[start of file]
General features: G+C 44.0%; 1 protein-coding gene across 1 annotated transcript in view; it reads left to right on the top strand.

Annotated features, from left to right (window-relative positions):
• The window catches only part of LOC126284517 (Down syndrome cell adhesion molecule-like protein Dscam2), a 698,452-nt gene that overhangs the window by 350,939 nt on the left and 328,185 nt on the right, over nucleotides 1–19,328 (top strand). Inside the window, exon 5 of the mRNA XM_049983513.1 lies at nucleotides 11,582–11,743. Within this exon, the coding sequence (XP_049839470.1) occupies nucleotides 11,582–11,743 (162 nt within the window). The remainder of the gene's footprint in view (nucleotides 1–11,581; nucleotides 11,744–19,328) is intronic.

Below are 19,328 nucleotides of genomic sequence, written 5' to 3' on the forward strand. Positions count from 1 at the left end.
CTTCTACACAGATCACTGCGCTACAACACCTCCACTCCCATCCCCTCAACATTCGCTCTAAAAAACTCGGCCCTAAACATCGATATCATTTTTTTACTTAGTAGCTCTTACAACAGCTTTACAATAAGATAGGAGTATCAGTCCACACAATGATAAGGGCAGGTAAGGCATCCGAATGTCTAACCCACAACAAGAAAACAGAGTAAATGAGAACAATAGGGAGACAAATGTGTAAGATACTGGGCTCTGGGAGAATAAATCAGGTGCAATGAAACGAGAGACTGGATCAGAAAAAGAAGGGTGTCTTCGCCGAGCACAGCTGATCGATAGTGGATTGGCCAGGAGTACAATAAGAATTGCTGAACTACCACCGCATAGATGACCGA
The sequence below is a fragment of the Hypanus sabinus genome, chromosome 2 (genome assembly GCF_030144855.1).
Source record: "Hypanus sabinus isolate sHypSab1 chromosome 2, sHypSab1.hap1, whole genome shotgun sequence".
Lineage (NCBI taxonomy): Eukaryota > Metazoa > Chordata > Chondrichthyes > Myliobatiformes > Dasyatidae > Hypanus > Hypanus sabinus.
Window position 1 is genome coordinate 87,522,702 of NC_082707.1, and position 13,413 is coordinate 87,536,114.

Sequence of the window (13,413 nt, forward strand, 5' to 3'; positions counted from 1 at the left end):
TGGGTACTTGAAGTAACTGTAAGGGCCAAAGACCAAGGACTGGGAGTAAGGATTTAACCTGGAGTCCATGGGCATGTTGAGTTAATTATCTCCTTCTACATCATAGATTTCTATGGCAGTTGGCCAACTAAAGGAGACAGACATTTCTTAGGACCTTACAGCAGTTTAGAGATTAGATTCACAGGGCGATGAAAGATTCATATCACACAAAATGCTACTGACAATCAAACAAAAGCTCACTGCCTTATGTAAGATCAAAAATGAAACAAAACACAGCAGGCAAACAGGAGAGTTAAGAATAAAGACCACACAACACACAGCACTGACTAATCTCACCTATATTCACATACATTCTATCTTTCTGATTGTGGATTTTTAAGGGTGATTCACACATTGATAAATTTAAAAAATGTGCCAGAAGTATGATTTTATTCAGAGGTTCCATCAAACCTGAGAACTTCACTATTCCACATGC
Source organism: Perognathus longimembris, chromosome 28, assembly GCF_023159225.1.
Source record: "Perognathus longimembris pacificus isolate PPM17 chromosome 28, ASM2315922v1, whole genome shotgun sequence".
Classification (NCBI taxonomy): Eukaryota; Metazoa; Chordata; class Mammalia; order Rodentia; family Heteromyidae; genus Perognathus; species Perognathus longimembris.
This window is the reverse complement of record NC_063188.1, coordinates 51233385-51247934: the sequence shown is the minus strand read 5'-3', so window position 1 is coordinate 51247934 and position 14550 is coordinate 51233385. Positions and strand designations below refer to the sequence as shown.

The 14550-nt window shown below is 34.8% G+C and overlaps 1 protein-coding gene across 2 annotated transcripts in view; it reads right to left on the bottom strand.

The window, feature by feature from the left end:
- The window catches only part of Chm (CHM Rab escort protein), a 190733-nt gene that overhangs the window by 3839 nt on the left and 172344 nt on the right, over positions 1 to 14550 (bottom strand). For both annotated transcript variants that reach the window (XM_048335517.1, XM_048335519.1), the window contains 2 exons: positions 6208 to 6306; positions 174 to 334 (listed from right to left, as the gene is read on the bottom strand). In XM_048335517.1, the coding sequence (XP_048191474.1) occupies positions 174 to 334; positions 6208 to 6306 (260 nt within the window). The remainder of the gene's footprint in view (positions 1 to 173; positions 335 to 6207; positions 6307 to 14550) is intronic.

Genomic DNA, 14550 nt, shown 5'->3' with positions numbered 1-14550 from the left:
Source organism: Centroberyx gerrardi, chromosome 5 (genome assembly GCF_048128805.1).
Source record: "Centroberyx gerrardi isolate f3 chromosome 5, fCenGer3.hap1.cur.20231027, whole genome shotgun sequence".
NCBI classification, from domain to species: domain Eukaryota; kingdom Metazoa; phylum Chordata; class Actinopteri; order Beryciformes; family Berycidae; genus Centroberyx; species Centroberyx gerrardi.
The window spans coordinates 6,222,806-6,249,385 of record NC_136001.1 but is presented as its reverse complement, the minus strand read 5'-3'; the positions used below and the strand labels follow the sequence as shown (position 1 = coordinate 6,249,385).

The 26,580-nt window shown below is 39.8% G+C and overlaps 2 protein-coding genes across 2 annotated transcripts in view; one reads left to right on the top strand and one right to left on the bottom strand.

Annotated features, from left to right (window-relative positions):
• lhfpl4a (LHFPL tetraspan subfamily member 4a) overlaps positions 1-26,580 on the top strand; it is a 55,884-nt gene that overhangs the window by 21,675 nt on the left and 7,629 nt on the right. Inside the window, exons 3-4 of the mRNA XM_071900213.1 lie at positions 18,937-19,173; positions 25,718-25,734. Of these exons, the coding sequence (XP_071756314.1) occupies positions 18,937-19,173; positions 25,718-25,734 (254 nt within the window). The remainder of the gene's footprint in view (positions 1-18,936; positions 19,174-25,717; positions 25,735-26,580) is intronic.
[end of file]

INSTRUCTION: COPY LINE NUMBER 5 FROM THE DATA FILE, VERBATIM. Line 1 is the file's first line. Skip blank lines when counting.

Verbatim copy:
CTTCTACACAGATCACTGCGCTACAACACCTCCACTCCCATCCCCTCAACATTCGCTCTAAAAAACTCGGCCCTAAACATCGATATCATTTTTTTACTTAGTAGCTCTTACAACAGCTTTACAATAAGATAGGAGTATCAGTCCACACAATGATAAGGGCAGGTAAGGCATCCGAATGTCTAACCCACAACAAGAAAACAGAGTAAATGAGAACAATAGGGAGACAAATGTGTAAGATACTGGGCTCTGGGAGAATAAATCAGGTGCAATGAAACGAGAGACTGGATCAGAAAAAGAAGGGTGTCTTCGCCGAGCACAGCTGATCGATAGTGGATTGGCCAGGAGTACAATAAGAATTGCTGAACTACCACCGCATAGATGACCGA